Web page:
Navarro’s comments implicitly acknowledge that tariffs hurt some businesses and could stall job creation. Otherwise why would manufacturers need to apply for relief from them? In fact, we’ve already seen this kind of market retardation happen in just the last several days: On Saturday, Swedish appliance maker Electrolux announced it was freezing its plans for a $250 million plant expansion in Tennessee. The company said the new tariffs will give foreign manufacturers “a cost advantage that is hard to compete against.” And the tariffs haven’t even gone into effect yet.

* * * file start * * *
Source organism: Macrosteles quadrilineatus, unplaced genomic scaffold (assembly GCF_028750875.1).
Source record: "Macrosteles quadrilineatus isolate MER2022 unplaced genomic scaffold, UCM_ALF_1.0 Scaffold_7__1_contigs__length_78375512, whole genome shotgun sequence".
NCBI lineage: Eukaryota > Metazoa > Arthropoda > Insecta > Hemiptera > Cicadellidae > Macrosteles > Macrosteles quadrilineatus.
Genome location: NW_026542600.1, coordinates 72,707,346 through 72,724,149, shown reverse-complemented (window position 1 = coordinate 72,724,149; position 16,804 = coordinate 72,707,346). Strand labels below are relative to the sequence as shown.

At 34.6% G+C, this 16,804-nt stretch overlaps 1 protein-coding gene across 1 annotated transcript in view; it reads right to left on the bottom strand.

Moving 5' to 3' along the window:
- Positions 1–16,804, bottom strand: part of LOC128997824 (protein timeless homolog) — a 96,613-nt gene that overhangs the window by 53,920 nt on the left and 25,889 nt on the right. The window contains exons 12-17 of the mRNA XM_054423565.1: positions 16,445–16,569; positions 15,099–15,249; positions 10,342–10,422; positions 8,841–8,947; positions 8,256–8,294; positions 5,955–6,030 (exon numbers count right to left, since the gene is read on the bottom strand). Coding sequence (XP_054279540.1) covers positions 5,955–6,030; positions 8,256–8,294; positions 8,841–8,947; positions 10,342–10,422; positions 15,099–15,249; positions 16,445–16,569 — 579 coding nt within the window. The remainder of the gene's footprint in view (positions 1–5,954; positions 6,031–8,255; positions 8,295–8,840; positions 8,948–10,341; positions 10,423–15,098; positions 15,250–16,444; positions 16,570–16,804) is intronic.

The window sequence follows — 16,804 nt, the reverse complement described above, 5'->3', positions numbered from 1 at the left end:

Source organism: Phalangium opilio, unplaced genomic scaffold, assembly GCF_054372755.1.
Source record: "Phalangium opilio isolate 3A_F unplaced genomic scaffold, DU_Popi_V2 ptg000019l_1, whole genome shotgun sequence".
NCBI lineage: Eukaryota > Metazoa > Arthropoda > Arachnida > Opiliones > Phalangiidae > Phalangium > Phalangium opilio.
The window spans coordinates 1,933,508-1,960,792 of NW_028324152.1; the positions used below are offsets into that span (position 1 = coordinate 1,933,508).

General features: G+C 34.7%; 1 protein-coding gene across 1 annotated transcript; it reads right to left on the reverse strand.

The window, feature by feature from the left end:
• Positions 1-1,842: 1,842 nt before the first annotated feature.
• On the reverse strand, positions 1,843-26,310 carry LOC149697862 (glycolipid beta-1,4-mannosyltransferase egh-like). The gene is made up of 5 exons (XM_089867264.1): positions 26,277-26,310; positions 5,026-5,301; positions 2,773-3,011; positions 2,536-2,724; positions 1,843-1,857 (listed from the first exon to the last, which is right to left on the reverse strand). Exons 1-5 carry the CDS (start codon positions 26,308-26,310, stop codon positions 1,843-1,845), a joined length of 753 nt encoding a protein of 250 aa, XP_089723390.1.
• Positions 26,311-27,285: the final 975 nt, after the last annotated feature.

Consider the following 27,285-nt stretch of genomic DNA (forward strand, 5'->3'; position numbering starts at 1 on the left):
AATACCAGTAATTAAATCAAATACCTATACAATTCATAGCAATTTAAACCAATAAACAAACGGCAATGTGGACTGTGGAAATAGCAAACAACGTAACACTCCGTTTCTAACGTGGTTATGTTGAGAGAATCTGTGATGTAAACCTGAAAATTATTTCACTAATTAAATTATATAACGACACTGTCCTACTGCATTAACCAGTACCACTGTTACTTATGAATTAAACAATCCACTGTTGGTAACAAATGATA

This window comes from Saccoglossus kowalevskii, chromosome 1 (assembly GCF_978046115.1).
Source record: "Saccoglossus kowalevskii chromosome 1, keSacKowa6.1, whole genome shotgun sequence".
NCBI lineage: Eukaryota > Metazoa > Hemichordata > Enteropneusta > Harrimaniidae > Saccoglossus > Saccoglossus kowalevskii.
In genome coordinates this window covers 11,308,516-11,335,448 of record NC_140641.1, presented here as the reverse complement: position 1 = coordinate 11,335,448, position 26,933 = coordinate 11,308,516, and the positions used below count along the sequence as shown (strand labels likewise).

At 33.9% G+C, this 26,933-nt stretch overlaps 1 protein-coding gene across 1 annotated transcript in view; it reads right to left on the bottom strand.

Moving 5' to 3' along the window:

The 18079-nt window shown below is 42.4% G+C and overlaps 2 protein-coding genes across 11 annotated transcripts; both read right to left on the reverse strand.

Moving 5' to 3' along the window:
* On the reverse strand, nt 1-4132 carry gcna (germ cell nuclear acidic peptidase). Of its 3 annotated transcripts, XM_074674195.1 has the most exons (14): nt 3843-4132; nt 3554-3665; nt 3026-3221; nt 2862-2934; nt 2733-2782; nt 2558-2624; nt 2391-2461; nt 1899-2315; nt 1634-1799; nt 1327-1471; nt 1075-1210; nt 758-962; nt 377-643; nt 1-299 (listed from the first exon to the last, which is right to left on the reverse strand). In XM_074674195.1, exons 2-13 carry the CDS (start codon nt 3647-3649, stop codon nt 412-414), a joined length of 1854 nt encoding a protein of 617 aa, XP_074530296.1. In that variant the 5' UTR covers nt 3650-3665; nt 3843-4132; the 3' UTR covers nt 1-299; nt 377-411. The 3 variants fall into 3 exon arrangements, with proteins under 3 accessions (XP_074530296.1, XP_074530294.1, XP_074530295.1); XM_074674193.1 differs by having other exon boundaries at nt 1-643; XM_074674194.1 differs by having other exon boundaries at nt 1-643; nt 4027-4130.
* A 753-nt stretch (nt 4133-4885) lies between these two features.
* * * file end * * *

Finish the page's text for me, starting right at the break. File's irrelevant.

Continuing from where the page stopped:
Leave aside the negative economic effects, though, and consider the political consequence of allowing companies to apply for exemptions to a tariff. Expect a frenzy of lobbying for special favors by corporations eager to prove their critical need for duty-free metals. This sort of rent-seeking has long been commonplace at the state and local level—think of the innumerable tax carve-outs and subsidies granted to specific companies by your local council and state legislature. Granted, the feds have been guilty of this sort of thing, too (remember Solyndra?), but Washington isn’t the capital most corporations look to for special tax favors.